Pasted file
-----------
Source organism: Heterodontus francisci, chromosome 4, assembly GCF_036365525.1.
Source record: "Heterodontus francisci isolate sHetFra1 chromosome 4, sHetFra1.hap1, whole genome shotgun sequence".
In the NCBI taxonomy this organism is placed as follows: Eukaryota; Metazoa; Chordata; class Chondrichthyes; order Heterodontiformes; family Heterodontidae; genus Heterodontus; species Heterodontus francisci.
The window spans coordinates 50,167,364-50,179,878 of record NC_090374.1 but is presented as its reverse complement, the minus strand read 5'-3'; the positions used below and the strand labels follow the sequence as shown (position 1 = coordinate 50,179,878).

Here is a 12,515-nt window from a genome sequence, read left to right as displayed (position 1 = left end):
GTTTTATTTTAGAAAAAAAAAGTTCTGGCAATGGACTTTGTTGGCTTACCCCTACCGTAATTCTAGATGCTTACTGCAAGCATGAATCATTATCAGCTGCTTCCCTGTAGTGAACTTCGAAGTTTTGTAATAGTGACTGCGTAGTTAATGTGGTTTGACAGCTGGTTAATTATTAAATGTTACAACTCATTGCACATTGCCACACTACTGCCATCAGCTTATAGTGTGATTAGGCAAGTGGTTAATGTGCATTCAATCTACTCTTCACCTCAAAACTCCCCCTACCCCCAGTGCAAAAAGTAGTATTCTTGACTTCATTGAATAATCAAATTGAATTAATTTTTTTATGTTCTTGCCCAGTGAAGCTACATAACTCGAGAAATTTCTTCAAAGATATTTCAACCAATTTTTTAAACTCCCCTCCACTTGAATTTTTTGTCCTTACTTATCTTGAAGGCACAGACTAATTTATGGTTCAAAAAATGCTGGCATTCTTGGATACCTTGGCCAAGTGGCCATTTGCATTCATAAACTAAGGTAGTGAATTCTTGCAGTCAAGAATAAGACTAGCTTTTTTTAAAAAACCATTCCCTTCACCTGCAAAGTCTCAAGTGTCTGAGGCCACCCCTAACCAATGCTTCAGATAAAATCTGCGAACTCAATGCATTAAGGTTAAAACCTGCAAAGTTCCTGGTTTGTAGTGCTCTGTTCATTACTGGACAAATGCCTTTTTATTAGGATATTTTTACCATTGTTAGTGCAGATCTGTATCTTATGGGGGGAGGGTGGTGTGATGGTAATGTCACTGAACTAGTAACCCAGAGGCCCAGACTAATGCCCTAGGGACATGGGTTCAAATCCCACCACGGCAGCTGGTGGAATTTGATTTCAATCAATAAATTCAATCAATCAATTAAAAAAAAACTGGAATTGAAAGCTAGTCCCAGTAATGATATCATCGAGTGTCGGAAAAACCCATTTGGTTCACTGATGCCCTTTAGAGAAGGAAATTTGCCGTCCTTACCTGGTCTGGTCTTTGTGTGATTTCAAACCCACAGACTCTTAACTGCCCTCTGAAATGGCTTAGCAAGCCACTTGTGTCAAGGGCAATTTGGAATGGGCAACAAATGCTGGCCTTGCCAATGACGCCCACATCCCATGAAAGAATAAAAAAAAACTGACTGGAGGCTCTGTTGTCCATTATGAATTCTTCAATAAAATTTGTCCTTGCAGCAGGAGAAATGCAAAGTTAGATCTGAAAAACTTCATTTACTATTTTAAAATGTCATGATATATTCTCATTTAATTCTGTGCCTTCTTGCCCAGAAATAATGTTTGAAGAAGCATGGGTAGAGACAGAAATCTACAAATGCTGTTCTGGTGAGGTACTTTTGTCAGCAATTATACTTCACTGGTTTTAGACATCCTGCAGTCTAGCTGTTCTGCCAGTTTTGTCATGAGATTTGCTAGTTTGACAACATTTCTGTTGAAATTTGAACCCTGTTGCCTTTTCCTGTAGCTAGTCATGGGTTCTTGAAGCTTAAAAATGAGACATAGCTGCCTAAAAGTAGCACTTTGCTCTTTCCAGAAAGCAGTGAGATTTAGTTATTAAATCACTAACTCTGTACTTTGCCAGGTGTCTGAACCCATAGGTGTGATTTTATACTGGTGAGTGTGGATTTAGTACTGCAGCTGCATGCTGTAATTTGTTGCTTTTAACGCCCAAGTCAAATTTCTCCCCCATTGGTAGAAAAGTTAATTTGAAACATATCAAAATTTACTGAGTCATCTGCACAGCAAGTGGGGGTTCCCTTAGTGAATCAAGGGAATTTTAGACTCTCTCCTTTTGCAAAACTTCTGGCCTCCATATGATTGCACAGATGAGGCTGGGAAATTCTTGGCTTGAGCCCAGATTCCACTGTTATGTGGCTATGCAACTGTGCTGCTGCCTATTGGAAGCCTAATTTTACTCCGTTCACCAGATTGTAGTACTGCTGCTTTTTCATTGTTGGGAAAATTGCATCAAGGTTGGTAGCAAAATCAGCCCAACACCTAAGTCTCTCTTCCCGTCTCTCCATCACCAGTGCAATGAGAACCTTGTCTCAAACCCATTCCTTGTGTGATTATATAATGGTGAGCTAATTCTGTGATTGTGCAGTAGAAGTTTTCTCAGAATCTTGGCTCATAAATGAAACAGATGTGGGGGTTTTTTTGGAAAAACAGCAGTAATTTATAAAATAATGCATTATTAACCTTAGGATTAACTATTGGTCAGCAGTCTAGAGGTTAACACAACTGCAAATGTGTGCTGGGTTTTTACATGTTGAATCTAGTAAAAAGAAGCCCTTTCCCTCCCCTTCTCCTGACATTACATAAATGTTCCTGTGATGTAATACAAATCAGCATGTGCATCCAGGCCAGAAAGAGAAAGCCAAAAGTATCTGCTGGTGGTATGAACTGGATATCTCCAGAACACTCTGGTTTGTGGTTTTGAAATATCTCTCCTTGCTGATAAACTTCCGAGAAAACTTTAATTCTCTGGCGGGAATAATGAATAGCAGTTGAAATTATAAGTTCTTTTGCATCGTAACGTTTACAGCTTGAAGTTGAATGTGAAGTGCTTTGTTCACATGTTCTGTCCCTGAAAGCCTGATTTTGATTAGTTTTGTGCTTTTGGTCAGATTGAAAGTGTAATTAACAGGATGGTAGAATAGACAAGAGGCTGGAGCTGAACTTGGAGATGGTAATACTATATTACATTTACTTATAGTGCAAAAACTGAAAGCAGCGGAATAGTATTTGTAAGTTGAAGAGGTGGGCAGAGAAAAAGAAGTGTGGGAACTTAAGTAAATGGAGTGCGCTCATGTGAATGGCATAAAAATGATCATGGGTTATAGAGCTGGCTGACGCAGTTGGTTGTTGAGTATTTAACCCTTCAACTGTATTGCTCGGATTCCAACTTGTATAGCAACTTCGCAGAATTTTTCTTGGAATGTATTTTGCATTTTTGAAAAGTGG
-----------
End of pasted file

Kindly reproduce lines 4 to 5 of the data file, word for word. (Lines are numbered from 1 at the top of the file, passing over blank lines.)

The window spans coordinates 50,167,364-50,179,878 of record NC_090374.1 but is presented as its reverse complement, the minus strand read 5'-3'; the positions used below and the strand labels follow the sequence as shown (position 1 = coordinate 50,179,878).

Here is a 12,515-nt window from a genome sequence, read left to right as displayed (position 1 = left end):